But, when we're put under pressure, apparently being asked to do more things than what appears to be humanly possible, it brings up a whole bunch of feelings and reactions from the bottom of our psyche. We might temporarily escape the problem by coercing others into doing more things for us. We might put on blinders, and start ignoring a larger portion of life. We might deny it altogether, and pretend that our life is perfectly in order, all organized, relaxed and secure. We might hold on to the way things used to be.

Ultimately I think it is about learning to both be very open and flexible, and at the same time very discerning and precise. Be open to everything that the universe blows by your nose, but don't assume that you're supposed to analyze and package all of it. That's impossible. Just be open to it. You can watch the leaves blowing off the trees, and find it beautiful, without having to collect or count each single leaf.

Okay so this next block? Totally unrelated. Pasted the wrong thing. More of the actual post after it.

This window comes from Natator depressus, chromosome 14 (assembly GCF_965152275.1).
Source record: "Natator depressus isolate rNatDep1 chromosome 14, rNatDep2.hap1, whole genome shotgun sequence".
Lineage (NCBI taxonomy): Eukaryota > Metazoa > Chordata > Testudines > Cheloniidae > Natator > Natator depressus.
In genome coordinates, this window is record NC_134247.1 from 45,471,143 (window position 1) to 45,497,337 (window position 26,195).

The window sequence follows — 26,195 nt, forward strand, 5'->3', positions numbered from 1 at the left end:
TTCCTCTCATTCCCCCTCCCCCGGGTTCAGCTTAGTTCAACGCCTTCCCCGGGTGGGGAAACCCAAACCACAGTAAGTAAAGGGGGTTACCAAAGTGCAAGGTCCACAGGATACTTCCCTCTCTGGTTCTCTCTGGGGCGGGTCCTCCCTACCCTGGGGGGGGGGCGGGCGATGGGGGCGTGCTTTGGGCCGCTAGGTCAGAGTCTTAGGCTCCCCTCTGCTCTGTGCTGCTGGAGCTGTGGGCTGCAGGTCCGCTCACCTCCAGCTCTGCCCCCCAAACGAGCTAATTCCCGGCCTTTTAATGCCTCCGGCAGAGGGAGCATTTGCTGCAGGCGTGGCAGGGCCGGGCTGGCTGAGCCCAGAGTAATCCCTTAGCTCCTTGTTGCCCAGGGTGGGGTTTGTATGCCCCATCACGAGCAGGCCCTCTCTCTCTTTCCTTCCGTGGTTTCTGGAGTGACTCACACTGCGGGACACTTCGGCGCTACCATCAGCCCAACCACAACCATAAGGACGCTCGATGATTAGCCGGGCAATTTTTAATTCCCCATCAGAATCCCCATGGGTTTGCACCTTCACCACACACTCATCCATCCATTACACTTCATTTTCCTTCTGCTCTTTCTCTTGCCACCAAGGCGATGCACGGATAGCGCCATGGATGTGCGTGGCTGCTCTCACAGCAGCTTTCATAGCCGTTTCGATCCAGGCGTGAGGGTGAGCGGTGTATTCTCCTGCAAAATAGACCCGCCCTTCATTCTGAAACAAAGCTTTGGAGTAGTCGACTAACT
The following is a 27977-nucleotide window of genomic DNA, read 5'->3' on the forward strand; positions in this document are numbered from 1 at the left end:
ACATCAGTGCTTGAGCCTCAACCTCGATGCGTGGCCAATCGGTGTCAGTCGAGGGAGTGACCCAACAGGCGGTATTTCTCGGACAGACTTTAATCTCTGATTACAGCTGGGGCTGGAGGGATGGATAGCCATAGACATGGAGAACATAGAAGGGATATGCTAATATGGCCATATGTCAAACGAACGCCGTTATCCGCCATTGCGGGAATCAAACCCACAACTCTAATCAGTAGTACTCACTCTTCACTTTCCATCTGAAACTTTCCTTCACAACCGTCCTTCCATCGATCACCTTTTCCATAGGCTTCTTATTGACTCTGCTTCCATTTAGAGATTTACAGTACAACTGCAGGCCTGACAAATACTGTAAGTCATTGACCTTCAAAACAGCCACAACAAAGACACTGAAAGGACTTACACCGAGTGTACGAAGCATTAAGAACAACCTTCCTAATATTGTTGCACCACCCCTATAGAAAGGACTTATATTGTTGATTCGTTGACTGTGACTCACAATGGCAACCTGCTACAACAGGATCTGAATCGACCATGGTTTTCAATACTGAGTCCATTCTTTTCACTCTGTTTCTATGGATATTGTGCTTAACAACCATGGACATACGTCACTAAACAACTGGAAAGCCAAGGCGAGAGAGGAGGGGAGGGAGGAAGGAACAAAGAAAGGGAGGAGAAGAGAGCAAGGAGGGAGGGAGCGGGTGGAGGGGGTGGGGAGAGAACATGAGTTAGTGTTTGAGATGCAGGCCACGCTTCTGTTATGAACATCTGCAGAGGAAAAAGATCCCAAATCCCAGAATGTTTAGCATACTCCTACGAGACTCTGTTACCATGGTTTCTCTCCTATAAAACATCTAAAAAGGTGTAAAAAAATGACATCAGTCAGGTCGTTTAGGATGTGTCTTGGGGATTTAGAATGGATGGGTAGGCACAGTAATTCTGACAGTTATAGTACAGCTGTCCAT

There's plenty of time for that which is most essential. The time is always NOW, and there's never more or less of now. So, of course you have time enough for doing what you're doing right now. You just have to give up the idea that you SHOULD be doing something else than what you're doing. Do what you need to do. Don't do everything else.
[ | 2003-01-23 18:12 | 5 comments | PermaLink ]  More >


Tuesday, January 14, 2003day link 

 Is Money Free?
picture Britt Blaser says some very interesting things about money and capitalism, which I'm trying to wrap my mind around. He says we're watching the death throes of what he calls "Managerial Capitalism", which I agree with. And he also seems to feel that a more grassroots kind of self-organizing, reputation based kind of economy ought to replace it, which I also agree with. And then he says:
"Money is Free. Get Used To It."